From the San Antonio News-Express:

Old 97’s don’t break — but break a sweat — for packed house

Robert Johnson
San Antonio Express-News Staff Writer

NEW BRAUNFELS — “Oh, man, it’s hot,” said Old 97’s singer/guitarist/front man Rhett Miller, stating the obvious to a packed crowd at Gruene Hall Friday night. “But we’re rolling tape, so you guys gotta clap like it’s 60 degrees.”

Playing the first of two sold-out shows being recorded for a live album due sometime in 2006, the alt-country quartet charged throught a sweaty two-hour show in the sweltering hall. It turned into something of an endurance contest for both band and fans, one of whom passed out near the front of the stage during the first encore.

Miller, who later reported that the stricken fan was OK, said he was unaware what he was getting into with the old hall, which was warmer than usual thanks to a breeze-free night.

Saying he had heard the temperature had hit 97 degrees earlier in the day, Miller said, “I took that as a good omen. Then I found out that the club didn’t have air conditioning.” That changed his mind, he added.

The fan’s moment of distress reminded bassist Murry Hammond of a similar incident at a 1999 show in Denton. “I passed out right in the middle of my own song (‘W. TX Teardrops’) once.”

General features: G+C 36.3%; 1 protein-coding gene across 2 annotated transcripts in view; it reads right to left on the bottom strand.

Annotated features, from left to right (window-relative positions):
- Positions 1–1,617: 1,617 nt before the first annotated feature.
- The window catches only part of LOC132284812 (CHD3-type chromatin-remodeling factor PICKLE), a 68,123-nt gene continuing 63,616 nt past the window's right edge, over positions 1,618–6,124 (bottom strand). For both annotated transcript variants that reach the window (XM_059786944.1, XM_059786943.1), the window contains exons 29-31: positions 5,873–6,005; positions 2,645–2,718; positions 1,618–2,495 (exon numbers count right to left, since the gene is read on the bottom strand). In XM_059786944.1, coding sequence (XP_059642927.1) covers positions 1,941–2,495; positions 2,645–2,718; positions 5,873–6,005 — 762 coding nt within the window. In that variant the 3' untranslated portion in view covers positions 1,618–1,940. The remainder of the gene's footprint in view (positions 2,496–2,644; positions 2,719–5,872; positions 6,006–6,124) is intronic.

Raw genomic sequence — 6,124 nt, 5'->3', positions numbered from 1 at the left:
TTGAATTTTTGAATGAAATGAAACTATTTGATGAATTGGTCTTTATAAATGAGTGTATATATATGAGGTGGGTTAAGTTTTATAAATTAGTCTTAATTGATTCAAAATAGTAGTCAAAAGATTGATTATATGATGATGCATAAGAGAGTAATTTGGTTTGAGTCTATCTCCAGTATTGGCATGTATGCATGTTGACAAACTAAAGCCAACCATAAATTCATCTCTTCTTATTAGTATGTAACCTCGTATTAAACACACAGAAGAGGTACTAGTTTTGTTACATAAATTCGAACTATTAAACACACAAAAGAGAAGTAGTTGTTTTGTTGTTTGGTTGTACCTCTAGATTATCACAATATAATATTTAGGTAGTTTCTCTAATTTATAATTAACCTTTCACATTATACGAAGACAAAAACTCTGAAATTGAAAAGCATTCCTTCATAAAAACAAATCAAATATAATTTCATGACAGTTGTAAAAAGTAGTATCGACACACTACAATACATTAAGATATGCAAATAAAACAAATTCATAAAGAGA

It’s amazing they didn’t need to take a break for intravenous fluids.

Miller, Hammond, guitarist Ken Bethea and drummer Philip Peeples played with a fervor that left them soaked with sweat long before they waved goodnight.

The band obviously wanted to have a wide range of material to choose from for its first live CD. The set list ranged from cuts off the latest CD, “Drag It Up” (2004) to longtime club favorites from the early days to one cut (“Cryin’ Drunk”) that had been released only on a seven-inch vinyl record.

Kicking off with “Streets of Where I’m From,” the band emphasized its twangier side most of the evening. Two “Drag It Up” cuts, “Smokers” and “Won’t Be Home,” had extra bite in concert. Hammond introduced “Smokers by saying, “This one’s about the bad ol’ days when we all used to smoke before we all quit.”

Bethea sang lead on “Coahuila,” which he said was inspired by seeing Joe “King” Carrasco at Gruene Hall back when he was at Southwest Texas State.

Hammond offered a Waylon Jennings tribute in the form of “Iron Road.”

Ending the main set with crowd favorites “Big Brown Eyes” and “Four-Leaf Clover,” the band returned after Miller did a solo acoustic “Questions” and backed Hammond on another encore staple, “Valentine.” The pop-rock gem “Rollerskate Skinny” and the raveup “If My Heart Was a Car” completed the first encore and the band bowed out, presumably to towel off, after a second encore that featured Don Walser’s “Rolling Stone From Texas” and a band oldie “Stoned.”

Responding an audience request, Miller said, “We have to leave something for tomorrow night.” If they did, it didn’t show.

Opening act Bobby Bare Jr. turned in an entertaining 55-minute set despite being out of his element a bit. His set began with daylight still streaming throught the hall’s chicken wire. “It’s like playing for summer camp,” he said.